Updated June 11, 2020 - 3:42 pm
The Rev. Paul Marc Goulet has seen firsthand how the coronavirus pandemic has been so hard for so many people.
Illness and death. Layoffs and job losses. The stress of dealing with an unknown virus and the isolation, loneliness and anxiety it has caused.
So what’s the spiritual lesson in all of this?
For Goulet, senior leader of the International Church of Las Vegas, it’s in the way members of his congregation have stepped up to help others.
Many “are hurting and have lost jobs,” he said. “But they’re going, ‘What can I get out of this? How can I become part of the solution and not part of the problem?’ ”
Faith and the pandemic
A recent survey by the University of Chicago Divinity School and the Associated Press-NORC Center for Public Affairs Research explores how faith can play a role in forming someone’s views about the pandemic and, conversely, how the pandemic can affect people’s faith.
According to the survey, 26 percent of respondents said their faith or spirituality has become stronger because of the outbreak, while only 1 percent say the pandemic has weakened their faith.
The study said 61 percent of people who have a religious affiliation “are engaging in pro-social behaviors, like looking after neighbors,” versus 39 percent of those without a religious affiliation.
And, the survey said, 63 percent of people who believe in God said that God is “telling humanity to change how it’s living,” although only 11 percent attribute the pandemic to “human sinfulness.”
Finding a message
The Rev. J. Barry Vaughn hasn’t been hearing that. But if there are spiritual lessons to be learned from the pandemic, they can begin with one that’s timeless.
“I have seen people respond by looking after each other,” said Vaughn, rector of Christ Church Episcopal. “My folks are doing a really good job of calling each other and finding out what’s going on with them.”
Vaughn wouldn’t disagree that there might be messages to be found in the pandemic. “I think God is in it. I just don’t know what the message is,” he says.
“But what cheers me up a little bit is we hope we’ll realize we are responsible for each other, that we are our brothers’ and sisters’ keepers.”
And, Vaughn says, “I just hope we realize that life is fragile.”
Another potential lesson may lie in the value of community the pandemic has revealed, said Rabbi Malcolm Cohen of Temple Sinai.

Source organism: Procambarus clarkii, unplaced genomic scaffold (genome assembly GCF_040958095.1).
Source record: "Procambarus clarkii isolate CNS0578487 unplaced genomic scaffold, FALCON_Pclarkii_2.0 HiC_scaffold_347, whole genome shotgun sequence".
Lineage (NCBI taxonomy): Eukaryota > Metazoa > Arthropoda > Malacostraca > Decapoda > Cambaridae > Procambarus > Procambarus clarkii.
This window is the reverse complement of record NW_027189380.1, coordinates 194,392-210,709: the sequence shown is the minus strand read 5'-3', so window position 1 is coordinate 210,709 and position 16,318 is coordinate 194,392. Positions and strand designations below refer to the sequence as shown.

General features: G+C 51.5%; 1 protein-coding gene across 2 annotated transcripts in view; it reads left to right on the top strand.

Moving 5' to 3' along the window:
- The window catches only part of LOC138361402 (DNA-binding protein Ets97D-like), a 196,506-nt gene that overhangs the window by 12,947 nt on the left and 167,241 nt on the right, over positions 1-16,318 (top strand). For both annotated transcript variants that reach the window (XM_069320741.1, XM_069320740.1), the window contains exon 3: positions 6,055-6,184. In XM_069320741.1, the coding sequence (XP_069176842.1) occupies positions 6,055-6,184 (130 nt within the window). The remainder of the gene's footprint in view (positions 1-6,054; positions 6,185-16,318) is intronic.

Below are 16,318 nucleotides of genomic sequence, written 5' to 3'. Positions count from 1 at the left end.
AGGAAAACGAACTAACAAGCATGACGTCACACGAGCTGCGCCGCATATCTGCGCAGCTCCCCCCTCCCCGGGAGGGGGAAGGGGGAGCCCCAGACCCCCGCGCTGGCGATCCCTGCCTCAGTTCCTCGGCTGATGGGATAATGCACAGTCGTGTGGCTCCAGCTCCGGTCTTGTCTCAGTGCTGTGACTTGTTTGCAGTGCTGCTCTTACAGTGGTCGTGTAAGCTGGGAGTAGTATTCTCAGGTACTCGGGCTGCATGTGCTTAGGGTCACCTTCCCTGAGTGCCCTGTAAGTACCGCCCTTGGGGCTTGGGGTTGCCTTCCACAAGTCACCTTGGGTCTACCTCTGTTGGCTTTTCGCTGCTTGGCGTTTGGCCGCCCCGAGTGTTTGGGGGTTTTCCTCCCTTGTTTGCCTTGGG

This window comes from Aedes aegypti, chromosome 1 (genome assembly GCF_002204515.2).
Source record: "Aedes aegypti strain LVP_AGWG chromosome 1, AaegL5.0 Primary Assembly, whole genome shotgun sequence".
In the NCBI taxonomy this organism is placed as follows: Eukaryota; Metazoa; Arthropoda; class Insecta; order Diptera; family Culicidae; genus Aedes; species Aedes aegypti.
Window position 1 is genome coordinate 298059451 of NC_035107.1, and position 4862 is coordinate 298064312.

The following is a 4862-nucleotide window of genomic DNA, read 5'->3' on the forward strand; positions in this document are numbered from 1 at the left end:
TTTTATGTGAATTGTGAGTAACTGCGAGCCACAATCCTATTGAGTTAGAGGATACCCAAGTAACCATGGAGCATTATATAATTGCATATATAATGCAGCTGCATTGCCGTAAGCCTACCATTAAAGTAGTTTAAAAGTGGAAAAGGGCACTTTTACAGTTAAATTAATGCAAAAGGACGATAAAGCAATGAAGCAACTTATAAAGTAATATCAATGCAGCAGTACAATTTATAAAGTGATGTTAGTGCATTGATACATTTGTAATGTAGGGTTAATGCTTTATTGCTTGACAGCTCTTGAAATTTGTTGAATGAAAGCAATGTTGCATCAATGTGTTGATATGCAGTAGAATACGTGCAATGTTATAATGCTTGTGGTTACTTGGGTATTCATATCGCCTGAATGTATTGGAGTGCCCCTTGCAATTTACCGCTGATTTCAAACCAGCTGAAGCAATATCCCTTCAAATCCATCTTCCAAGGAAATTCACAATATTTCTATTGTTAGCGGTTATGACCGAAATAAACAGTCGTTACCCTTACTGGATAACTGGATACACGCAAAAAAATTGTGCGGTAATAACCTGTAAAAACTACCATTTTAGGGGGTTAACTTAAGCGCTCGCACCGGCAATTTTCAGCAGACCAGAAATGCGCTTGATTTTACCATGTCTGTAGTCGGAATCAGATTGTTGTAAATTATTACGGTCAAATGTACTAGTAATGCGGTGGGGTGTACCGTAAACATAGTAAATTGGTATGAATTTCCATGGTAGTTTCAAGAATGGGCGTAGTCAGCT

“During a time like coronavirus or any other time, honestly, the impact of bringing people together is the most important thing,” he said. “The thing we have most been talking about is the need for community or the relationships (we) miss.”
The pandemic and the shutdown it prompted also have fostered a renewed appreciation for the familiar rituals and traditions we share, Cohen said. “There’s something about actions and ritual and practices which is comforting and holds people together.”
Loss and suffering
The pandemic also has reacquainted us with the pain of loss. Monsignor Gregory Gordon, pastor of Saint Anne Catholic Church, said people have been grieving the loss of loved ones. But, he said, they’re also grieving being separated from family members, job and financial losses, and even the simple loss of freedom in not being able to do what we wish.
So, he said, Christians are called to “turn back to the Lord, who suffered for us, and remember the sufferings we are undergoing now, whether it’s the physical suffering of illness or just being separated from your congregation.”
Faith and gratitude
Another lesson, Goulet says, is that it’s all right to feel the pain that the pandemic is causing.
“We can’t be so spiritual that we’re not normal,” he says. “We’re realists here. It’s not God. God doesn’t send a virus and sickness and disease. We live in nature. People get sick.”
But, Goulet said, facing the challenges of the pandemic also can help to strengthen faith.
“I think the bottom line is, 99 percent of people are getting closer to God,” Goulet said, and while the pandemic “doesn’t come from God … God still can use it.”